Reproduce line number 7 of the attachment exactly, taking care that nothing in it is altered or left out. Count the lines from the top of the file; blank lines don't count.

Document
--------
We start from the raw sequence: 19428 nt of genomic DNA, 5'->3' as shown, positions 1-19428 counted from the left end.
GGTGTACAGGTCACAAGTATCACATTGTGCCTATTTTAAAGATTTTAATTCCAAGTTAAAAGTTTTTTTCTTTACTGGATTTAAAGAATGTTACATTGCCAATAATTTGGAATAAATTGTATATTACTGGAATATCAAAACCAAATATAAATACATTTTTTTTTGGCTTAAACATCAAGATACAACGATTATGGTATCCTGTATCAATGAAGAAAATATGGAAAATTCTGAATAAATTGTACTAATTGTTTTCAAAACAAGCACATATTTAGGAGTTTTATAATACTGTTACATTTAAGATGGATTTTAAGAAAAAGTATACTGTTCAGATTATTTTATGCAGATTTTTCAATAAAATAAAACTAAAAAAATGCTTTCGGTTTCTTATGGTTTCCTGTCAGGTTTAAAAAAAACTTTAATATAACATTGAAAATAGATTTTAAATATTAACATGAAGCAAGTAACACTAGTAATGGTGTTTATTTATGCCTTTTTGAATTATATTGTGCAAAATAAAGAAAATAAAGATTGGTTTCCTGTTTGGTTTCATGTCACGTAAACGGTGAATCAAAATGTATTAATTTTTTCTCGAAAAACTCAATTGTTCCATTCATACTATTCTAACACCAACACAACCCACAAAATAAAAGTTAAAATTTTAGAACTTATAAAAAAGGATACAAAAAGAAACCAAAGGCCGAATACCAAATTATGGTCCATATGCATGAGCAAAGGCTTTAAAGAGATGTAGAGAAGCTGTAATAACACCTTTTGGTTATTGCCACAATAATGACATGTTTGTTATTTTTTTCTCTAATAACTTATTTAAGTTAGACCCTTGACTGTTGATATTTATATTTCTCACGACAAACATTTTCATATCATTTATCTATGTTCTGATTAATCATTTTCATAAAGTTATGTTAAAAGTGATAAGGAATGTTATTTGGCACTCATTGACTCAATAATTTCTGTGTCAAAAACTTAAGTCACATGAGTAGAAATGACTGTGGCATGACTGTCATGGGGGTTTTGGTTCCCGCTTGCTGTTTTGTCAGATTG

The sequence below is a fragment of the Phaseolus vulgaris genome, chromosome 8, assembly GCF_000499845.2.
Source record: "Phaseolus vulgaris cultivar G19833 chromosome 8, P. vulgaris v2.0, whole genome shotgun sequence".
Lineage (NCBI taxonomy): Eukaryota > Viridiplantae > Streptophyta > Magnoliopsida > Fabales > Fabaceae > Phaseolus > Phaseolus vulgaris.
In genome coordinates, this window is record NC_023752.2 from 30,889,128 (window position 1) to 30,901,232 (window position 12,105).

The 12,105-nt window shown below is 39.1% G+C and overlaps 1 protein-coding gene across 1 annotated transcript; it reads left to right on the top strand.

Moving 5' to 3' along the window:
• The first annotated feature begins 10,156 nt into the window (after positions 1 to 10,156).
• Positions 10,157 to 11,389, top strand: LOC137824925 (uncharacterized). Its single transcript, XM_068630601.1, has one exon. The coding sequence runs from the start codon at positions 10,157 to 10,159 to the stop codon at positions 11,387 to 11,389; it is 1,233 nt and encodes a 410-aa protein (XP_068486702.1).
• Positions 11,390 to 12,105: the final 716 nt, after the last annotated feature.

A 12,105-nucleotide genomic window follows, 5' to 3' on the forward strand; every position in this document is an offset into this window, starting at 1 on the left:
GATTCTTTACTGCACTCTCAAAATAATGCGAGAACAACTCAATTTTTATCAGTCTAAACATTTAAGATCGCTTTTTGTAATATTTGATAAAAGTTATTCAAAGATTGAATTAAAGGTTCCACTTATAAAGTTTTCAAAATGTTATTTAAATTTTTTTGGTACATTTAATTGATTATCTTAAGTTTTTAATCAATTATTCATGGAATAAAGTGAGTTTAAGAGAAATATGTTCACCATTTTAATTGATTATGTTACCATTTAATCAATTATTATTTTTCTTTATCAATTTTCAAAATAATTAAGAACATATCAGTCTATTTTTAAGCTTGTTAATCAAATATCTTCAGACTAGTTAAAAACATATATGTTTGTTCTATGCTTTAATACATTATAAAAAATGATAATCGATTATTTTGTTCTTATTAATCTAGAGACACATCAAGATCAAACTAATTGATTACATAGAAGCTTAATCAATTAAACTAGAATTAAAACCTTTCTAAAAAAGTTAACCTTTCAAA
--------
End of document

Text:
The 12,105-nt window shown below is 39.1% G+C and overlaps 1 protein-coding gene across 1 annotated transcript; it reads left to right on the top strand.